Nuclear waste completes its journey to German storage facility | Germany| News and in-depth reporting from Berlin and beyond | DW | 29.11.2011
  1. Inhalt
  2. Navigation
  3. Weitere Inhalte
  4. Metanavigation
  5. Suche
  6. Choose from 30 Languages


Nuclear waste completes its journey to German storage facility

A convoy of nuclear waste containers has completed its grueling journey to Germany for storage after the most time-consuming operation of its kind due to violent clashes between police and activists.

A crane lifts nuclear waste containers onto specially equipped trucks

Cranes were used to load the containers onto trucks

Eleven containers of nuclear waste loaded onto specially equipped vehicles arrived at their final destination in Gorleben, Germany's interim nuclear waste storage site, after a highly contested five-day-long transport operation that began in France.

Authorities said blockades set up at Gorleben had to be removed in order to make way for the police-escorted vehicles along the final 20-kilometer leg of their journey.

The containers of nuclear waste, originally transported by train before being loaded onto the vehicles, were delayed for more than 15 hours on Sunday after protesters chained themselves to a concrete pyramid that they had positioned on the railroad tracks near the town of Hitzacker.

A train carrying 11 castor containers of nuclear waste

The train crossed the border near Saarbrücken

Police had to clear hundreds of anti-nuclear activists staging a sit-in on the tracks in a bid to halt the train. The nearly three-hour standoff took place in Harlingen, some 20 kilometers (12.5 miles) from Dannenberg.

Earlier, police used water canons, pepper spray and batons to disperse protesters hurling rocks and fireworks.

At least 20 people were injured in the clashes. The protesters had reportedly attempted to remove stones from the railway line to destabilize the tracks.

Lower Saxony's interior minister, Uwe Schünemann, said on Monday that the "police had proceeded soberly against the sit-ins" in what "was without question the most difficult deployment since such nuclear transports were introduced."

Green party leader Claudia Roth, however, said over the weekend that the police had acted too harshly.

"I find the police deployment completely exaggerated," she said at a party conference in Kiel. She added that the anti-nuclear demonstrations were a legitimate "expression of civil disobedience."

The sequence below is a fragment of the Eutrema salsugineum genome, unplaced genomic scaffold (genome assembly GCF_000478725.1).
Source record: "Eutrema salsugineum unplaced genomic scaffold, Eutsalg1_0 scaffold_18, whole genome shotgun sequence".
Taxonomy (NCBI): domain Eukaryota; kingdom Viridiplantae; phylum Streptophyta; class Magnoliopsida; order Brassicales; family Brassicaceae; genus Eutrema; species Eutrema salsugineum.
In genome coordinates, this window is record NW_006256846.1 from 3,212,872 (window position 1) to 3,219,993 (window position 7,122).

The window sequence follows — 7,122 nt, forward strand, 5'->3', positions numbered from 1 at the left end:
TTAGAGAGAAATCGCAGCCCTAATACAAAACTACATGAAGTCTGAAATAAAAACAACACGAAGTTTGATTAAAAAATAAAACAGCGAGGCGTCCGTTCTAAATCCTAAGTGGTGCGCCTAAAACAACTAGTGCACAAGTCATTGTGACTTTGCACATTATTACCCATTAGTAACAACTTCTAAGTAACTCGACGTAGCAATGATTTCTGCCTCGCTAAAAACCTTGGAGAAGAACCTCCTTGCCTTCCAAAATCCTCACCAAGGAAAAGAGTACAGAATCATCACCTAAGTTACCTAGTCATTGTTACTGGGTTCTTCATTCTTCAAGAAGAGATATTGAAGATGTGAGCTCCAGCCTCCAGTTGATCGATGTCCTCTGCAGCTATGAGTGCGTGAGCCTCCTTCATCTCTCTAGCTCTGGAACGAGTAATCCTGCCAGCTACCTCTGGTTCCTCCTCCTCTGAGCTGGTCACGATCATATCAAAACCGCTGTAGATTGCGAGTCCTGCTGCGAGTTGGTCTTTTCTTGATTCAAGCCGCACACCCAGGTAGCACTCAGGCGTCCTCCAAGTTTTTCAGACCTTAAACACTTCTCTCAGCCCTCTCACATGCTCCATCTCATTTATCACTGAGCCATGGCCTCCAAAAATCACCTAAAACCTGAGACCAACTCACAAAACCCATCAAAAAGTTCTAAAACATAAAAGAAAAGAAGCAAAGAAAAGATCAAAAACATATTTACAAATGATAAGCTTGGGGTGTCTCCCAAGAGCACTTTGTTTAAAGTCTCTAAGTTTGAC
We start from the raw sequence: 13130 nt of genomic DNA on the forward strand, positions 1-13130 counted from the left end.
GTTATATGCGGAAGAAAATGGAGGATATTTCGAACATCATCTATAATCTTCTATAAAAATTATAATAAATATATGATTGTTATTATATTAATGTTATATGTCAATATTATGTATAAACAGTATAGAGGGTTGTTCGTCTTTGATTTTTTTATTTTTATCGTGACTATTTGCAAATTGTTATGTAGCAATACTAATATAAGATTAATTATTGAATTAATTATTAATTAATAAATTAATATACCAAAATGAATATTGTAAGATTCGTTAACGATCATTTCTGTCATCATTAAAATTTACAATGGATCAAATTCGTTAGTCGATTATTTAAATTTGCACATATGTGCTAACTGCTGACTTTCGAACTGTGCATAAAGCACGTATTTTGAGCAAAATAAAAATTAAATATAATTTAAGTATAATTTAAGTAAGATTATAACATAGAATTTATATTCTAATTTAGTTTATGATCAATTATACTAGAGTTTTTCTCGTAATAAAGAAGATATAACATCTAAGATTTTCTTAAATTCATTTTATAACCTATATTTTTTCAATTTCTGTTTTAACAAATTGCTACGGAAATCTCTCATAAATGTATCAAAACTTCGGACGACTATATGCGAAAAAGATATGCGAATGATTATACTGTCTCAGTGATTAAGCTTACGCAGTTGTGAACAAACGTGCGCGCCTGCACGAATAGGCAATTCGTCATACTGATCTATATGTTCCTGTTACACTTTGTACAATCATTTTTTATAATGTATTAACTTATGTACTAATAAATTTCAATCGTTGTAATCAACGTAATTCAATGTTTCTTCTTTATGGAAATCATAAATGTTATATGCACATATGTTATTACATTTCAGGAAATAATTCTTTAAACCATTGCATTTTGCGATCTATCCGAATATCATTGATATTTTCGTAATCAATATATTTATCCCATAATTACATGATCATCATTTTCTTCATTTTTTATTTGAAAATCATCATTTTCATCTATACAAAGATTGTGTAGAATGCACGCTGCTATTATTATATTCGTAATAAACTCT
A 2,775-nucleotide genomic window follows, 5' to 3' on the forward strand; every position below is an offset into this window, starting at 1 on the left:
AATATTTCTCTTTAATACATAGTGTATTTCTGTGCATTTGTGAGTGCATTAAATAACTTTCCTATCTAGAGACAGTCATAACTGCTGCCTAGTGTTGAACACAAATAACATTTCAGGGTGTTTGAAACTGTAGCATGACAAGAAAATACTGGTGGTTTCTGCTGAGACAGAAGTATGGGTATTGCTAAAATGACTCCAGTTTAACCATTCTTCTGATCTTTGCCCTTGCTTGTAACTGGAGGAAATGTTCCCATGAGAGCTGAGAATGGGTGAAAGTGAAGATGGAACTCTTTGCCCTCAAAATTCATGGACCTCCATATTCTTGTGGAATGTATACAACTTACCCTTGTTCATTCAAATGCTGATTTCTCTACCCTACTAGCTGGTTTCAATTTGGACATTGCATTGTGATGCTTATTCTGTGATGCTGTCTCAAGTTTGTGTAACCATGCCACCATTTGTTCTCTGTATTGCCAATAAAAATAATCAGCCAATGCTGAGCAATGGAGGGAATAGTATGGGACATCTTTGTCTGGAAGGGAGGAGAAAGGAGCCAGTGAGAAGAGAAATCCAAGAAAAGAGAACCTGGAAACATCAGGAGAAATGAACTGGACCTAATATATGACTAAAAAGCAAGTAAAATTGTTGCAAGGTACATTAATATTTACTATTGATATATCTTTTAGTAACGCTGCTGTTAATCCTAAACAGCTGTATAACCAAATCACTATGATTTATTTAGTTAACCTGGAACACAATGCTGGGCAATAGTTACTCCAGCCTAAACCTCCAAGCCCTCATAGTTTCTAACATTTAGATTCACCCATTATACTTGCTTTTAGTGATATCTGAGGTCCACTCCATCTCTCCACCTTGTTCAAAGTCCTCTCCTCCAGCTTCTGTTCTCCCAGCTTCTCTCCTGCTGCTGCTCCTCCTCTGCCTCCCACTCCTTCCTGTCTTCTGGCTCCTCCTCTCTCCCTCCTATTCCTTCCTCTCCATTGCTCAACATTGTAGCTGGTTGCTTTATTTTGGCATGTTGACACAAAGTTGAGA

Protests all the way

The 150 tons of reprocessed waste was carried by train from a nuclear fuel reprocessing facility in France to the town of Dannenberg in the northern German state of Lower Saxony, where it was then loaded onto the specially equipped vehicles and driven to Gorleben.

The German government says the waste will be stored only temporarily in Gorleben. But protesters fear the site may become permanent.

Last week, the transport was delayed by anti-nuclear protesters for more than 24 hours on the French side of the border.

Some 20,000 police officers were deployed to secure the "Castor" (Cask for Storage and Transport Of Radioactive material) convoy.

Last delivery

This shipment of German nuclear waste reprocessed in France was the last of its kind, due to the German government's decision to phase out its use of atomic energy following the disaster at Japan’s Fukushima nuclear power station earlier this year.

German Chancellor Angela Merkel decided to shut down eight of Germany's nuclear power plants in the wake of the Fukushima disaster, and later said all its remaining nuclear capacity would be taken off the grid by 2022.

Police carry away an anti-nuclear protester

There were clashes between protesters and riot police

Starting in 2012, no German nuclear waste will be sent to France for reprocessing, with the waste simply being stockpiled instead. Nuclear waste reprocessing extracts reusable elements like plutonium and uranium, but does not reduce the radioactivity of the waste.

Germany's anti-nuclear movement is considered one of Europe's strongest. Protesters opposed the transport on several grounds, saying it posed a threat to residents and the environment near the train's path in the event of an accident or an attack.

They also said such transports draw attention to what they see as atomic energy's biggest unsolved problem: the disposal of waste. The waste being transported to the site at Gorleben will remain potentially hazardous for thousands of years.

Authors: Spencer Kimball, Gabriel Borrud (AFP, dapd, dpa, Reuters)
Editor: Matt Zuvela

DW recommends

WWW links